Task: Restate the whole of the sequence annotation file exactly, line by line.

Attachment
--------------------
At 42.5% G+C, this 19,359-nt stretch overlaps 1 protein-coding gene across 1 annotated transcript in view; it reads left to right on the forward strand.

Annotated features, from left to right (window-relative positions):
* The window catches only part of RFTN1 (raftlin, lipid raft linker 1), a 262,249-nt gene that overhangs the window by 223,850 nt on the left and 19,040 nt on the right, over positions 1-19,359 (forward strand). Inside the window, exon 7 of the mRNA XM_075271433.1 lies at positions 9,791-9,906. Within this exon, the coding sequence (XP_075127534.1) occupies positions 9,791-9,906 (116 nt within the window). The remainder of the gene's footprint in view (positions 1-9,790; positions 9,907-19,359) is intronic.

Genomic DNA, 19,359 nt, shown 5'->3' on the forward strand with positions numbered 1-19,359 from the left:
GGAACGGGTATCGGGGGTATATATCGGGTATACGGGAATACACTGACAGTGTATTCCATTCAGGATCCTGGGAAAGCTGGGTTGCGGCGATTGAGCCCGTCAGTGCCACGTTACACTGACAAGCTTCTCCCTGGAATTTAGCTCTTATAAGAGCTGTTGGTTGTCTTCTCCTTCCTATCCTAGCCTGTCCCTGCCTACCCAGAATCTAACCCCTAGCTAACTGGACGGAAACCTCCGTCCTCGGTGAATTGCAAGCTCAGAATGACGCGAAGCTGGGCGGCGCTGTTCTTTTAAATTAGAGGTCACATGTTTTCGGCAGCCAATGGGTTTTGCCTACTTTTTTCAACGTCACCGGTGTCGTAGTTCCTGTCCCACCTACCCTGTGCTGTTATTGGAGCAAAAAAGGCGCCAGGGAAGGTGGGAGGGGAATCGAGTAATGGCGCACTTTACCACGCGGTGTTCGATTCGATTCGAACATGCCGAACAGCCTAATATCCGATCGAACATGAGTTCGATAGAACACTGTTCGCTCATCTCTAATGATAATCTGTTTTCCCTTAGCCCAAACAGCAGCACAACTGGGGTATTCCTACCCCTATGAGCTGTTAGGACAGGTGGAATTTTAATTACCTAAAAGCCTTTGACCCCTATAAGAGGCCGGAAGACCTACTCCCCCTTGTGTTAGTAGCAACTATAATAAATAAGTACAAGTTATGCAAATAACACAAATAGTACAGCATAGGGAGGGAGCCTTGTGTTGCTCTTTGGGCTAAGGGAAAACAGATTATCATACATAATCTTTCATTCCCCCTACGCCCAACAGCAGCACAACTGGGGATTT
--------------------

At 42.5% G+C, this 19,359-nt stretch overlaps 1 protein-coding gene across 1 annotated transcript in view; it reads left to right on the forward strand.

Annotated features, from left to right (window-relative positions):
* The window catches only part of RFTN1 (raftlin, lipid raft linker 1), a 262,249-nt gene that overhangs the window by 223,850 nt on the left and 19,040 nt on the right, over positions 1-19,359 (forward strand). Inside the window, exon 7 of the mRNA XM_075271433.1 lies at positions 9,791-9,906. Within this exon, the coding sequence (XP_075127534.1) occupies positions 9,791-9,906 (116 nt within the window). The remainder of the gene's footprint in view (positions 1-9,790; positions 9,907-19,359) is intronic.

Genomic DNA, 19,359 nt, shown 5'->3' on the forward strand with positions numbered 1-19,359 from the left:
GGAACGGGTATCGGGGGTATATATCGGGTATACGGGAATACACTGACAGTGTATTCCATTCAGGATCCTGGGAAAGCTGGGTTGCGGCGATTGAGCCCGTCAGTGCCACGTTACACTGACAAGCTTCTCCCTGGAATTTAGCTCTTATAAGAGCTGTTGGTTGTCTTCTCCTTCCTATCCTAGCCTGTCCCTGCCTACCCAGAATCTAACCCCTAGCTAACTGGACGGAAACCTCCGTCCTCGGTGAATTGCAAGCTCAGAATGACGCGAAGCTGGGCGGCGCTGTTCTTTTAAATTAGAGGTCACATGTTTTCGGCAGCCAATGGGTTTTGCCTACTTTTTTCAACGTCACCGGTGTCGTAGTTCCTGTCCCACCTACCCTGTGCTGTTATTGGAGCAAAAAAGGCGCCAGGGAAGGTGGGAGGGGAATCGAGTAATGGCGCACTTTACCACGCGGTGTTCGATTCGATTCGAACATGCCGAACAGCCTAATATCCGATCGAACATGAGTTCGATAGAACACTGTTCGCTCATCTCTAATGATAATCTGTTTTCCCTTAGCCCAAACAGCAGCACAACTGGGGTATTCCTACCCCTATGAGCTGTTAGGACAGGTGGAATTTTAATTACCTAAAAGCCTTTGACCCCTATAAGAGGCCGGAAGACCTACTCCCCCTTGTGTTAGTAGCAACTATAATAAATAAGTACAAGTTATGCAAATAACACAAATAGTACAGCATAGGGAGGGAGCCTTGTGTTGCTCTTTGGGCTAAGGGAAAACAGATTATCATACATAATCTTTCATTCCCCCTACGCCCAACAGCAGCACAACTGGGGATTT